Photo/IllutrationStablemaster and former yokozuna Takanohana announces his retirement from the sport after a long conflict with the Japan Sumo Association at a news conference in Tokyo on Sept. 25. (Shinichi Iizuka)

Defiant stablemaster Takanohana retired from the sport that he once ruled on Sept. 25, saying that the Japan Sumo Association left him no choice after a long battle that saw him demoted and lose his JSA directorship post.

At a news conference, Takanohana, 46, a former yokozuna great, said the JSA wanted him to disavow a complaint he filed against the association with the Cabinet Office as "totally false."

"I have been pushed in tangible and nontangible ways, and if I do not admit what I wrote was false, I would have no choice but to close my stable," he said. "I cannot admit that by saying what is the truth is false. If this goes on, I cannot belong to the sumo world and my apprentices cannot focus on sumo."

Takanohana has been criticizing the basic policy of the JSA over the high-profile assault of his apprentice Takanoiwa, who was beaten by former yokozuna Harumafuji during a drinking session in November 2017.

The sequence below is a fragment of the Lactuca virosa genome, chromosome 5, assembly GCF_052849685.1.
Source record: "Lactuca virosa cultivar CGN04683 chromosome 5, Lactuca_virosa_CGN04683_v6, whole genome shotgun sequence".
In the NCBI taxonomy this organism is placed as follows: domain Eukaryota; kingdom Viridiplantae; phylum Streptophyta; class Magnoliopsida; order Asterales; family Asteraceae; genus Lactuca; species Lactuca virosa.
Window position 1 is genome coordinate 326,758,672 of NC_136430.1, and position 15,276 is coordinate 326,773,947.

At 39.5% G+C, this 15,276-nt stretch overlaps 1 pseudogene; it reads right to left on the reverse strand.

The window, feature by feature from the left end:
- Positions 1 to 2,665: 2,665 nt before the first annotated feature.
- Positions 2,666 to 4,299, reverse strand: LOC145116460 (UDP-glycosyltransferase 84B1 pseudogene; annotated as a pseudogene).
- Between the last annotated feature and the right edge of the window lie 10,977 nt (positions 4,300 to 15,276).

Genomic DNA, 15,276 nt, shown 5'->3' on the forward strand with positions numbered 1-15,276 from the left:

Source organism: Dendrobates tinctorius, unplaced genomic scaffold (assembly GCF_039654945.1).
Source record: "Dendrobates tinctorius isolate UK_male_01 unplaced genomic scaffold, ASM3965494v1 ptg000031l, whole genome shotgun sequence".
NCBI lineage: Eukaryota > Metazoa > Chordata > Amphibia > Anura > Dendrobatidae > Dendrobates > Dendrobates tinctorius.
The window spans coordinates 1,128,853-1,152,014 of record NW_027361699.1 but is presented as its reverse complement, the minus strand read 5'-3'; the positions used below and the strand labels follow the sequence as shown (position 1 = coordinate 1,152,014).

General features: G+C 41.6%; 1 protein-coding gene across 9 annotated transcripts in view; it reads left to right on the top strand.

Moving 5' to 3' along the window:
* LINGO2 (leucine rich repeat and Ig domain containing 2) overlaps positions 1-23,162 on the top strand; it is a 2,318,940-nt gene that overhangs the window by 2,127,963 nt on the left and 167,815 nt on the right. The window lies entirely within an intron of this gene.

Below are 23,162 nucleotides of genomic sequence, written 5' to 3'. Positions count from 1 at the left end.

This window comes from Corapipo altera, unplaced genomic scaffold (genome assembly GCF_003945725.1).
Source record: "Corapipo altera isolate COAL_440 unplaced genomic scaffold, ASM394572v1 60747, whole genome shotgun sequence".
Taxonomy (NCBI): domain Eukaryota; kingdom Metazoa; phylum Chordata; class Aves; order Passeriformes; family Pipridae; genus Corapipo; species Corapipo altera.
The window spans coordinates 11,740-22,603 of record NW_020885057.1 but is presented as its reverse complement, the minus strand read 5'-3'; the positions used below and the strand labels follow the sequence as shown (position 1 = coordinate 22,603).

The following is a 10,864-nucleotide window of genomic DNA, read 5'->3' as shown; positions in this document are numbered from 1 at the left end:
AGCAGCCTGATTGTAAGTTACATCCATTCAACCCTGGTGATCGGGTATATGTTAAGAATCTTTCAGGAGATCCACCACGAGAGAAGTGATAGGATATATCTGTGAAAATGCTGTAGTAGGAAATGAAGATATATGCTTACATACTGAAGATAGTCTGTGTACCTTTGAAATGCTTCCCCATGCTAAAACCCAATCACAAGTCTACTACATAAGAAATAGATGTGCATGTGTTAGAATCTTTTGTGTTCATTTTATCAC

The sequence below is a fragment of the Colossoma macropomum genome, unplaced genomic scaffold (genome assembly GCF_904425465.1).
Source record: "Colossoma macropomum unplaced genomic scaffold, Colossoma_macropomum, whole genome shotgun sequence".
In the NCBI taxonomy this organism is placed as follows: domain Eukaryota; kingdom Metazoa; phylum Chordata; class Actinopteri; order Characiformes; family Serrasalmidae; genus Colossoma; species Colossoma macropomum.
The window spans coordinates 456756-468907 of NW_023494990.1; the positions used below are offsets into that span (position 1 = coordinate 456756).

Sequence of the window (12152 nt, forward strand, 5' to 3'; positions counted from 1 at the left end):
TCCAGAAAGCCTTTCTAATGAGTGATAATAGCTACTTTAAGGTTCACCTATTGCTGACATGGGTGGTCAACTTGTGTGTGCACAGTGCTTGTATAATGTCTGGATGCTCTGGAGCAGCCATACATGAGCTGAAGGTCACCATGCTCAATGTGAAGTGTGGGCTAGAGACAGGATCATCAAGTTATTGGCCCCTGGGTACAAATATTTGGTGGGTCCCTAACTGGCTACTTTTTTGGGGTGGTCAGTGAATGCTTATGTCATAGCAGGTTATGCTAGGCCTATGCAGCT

The JSA removed Takanohana as an association director in January, blaming him for the delay in informing the JSA of the incident as well as refusing to allow Takanoiwa to cooperate with its investigation.

After that, conflicts between Takanohana and other executives of the JSA continued. He ran for a JSA directorship in an election in February, but failed in his bid.

On March 18, Takayoshitoshi, another Takanohana apprentice, who was in the juryo ranks at that time, became embroiled in scandal after he was accused of assaulting his attendant.

“I would like to start (my career) over and try as a rank-and-file member,” a repentant Takanohana said after the incident.

Takanohana withdrew his complaint against the JSA, which said it had many problems including his removal as a director.

In March, his council member status was demoted by two notches to the lowest rank "toshiyori" sumo elder for primarily failing to properly oversee Takayoshitoshi.

“I handed in a letter of complaint on March 9, that called for seeking the truth over Takanoiwa’s injury to the Cabinet Office," Takanohana said at the news conference on Sept. 25. "After that I withdrew the document due to the misconduct done by another apprentice of mine, I sincerely accepted my punishment, which was the demotion, and I was ready to start as a low-ranked soldier and have been diligently engaged in my work as a stablemaster."

However, Takanohana added that he received a letter on Aug. 7 from an outside lawyer telling him what he wrote in the letter to the Cabinet Office was totally false, which he replied in writing that what he had written was "not false."

"I feel heartbreaking grief, but I requested the JSA to allow my apprentices to transfer to the Chiganoura Stable," Takanohana said. "And I decided to retire.”